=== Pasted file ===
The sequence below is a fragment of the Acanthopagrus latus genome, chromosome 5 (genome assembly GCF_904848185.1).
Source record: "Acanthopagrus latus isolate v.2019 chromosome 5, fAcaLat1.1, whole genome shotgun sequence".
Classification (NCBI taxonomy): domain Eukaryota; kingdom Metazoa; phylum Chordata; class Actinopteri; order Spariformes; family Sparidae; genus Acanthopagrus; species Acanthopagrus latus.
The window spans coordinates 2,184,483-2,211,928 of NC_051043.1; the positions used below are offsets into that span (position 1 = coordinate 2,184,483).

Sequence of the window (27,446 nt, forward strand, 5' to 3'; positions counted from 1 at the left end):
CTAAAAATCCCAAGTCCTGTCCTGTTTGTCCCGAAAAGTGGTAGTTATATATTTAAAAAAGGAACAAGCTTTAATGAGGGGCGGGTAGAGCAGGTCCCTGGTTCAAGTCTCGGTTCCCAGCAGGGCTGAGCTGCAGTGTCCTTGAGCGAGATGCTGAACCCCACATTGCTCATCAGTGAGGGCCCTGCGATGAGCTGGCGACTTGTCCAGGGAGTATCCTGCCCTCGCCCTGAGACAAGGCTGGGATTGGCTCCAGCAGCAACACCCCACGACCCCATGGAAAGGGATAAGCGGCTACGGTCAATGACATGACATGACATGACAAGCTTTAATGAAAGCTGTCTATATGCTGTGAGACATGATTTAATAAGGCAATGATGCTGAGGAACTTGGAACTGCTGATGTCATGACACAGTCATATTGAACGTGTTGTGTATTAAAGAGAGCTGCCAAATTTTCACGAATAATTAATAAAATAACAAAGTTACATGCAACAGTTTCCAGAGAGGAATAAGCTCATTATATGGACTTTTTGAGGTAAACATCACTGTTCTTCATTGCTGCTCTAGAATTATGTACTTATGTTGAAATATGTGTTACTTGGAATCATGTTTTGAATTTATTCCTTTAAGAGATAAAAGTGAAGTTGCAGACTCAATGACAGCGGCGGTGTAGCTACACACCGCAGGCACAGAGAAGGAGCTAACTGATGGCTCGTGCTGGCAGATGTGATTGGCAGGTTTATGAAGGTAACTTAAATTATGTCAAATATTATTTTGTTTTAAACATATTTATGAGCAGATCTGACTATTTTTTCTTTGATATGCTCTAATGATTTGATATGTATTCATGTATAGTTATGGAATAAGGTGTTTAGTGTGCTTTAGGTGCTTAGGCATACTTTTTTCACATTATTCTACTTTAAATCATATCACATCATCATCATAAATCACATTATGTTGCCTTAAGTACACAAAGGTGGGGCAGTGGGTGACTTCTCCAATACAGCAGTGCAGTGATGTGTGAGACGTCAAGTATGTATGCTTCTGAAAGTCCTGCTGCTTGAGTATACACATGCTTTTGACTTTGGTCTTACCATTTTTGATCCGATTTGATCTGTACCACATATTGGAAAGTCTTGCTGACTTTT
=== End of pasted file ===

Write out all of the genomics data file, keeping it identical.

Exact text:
The sequence below is a fragment of the Acanthopagrus latus genome, chromosome 5 (genome assembly GCF_904848185.1).
Source record: "Acanthopagrus latus isolate v.2019 chromosome 5, fAcaLat1.1, whole genome shotgun sequence".
Classification (NCBI taxonomy): domain Eukaryota; kingdom Metazoa; phylum Chordata; class Actinopteri; order Spariformes; family Sparidae; genus Acanthopagrus; species Acanthopagrus latus.
The window spans coordinates 2,184,483-2,211,928 of NC_051043.1; the positions used below are offsets into that span (position 1 = coordinate 2,184,483).

Sequence of the window (27,446 nt, forward strand, 5' to 3'; positions counted from 1 at the left end):
CTAAAAATCCCAAGTCCTGTCCTGTTTGTCCCGAAAAGTGGTAGTTATATATTTAAAAAAGGAACAAGCTTTAATGAGGGGCGGGTAGAGCAGGTCCCTGGTTCAAGTCTCGGTTCCCAGCAGGGCTGAGCTGCAGTGTCCTTGAGCGAGATGCTGAACCCCACATTGCTCATCAGTGAGGGCCCTGCGATGAGCTGGCGACTTGTCCAGGGAGTATCCTGCCCTCGCCCTGAGACAAGGCTGGGATTGGCTCCAGCAGCAACACCCCACGACCCCATGGAAAGGGATAAGCGGCTACGGTCAATGACATGACATGACATGACAAGCTTTAATGAAAGCTGTCTATATGCTGTGAGACATGATTTAATAAGGCAATGATGCTGAGGAACTTGGAACTGCTGATGTCATGACACAGTCATATTGAACGTGTTGTGTATTAAAGAGAGCTGCCAAATTTTCACGAATAATTAATAAAATAACAAAGTTACATGCAACAGTTTCCAGAGAGGAATAAGCTCATTATATGGACTTTTTGAGGTAAACATCACTGTTCTTCATTGCTGCTCTAGAATTATGTACTTATGTTGAAATATGTGTTACTTGGAATCATGTTTTGAATTTATTCCTTTAAGAGATAAAAGTGAAGTTGCAGACTCAATGACAGCGGCGGTGTAGCTACACACCGCAGGCACAGAGAAGGAGCTAACTGATGGCTCGTGCTGGCAGATGTGATTGGCAGGTTTATGAAGGTAACTTAAATTATGTCAAATATTATTTTGTTTTAAACATATTTATGAGCAGATCTGACTATTTTTTCTTTGATATGCTCTAATGATTTGATATGTATTCATGTATAGTTATGGAATAAGGTGTTTAGTGTGCTTTAGGTGCTTAGGCATACTTTTTTCACATTATTCTACTTTAAATCATATCACATCATCATCATAAATCACATTATGTTGCCTTAAGTACACAAAGGTGGGGCAGTGGGTGACTTCTCCAATACAGCAGTGCAGTGATGTGTGAGACGTCAAGTATGTATGCTTCTGAAAGTCCTGCTGCTTGAGTATACACATGCTTTTGACTTTGGTCTTACCATTTTTGATCCGATTTGATCTGTACCACATATTGGAAAGTCTTGCTGACTTTT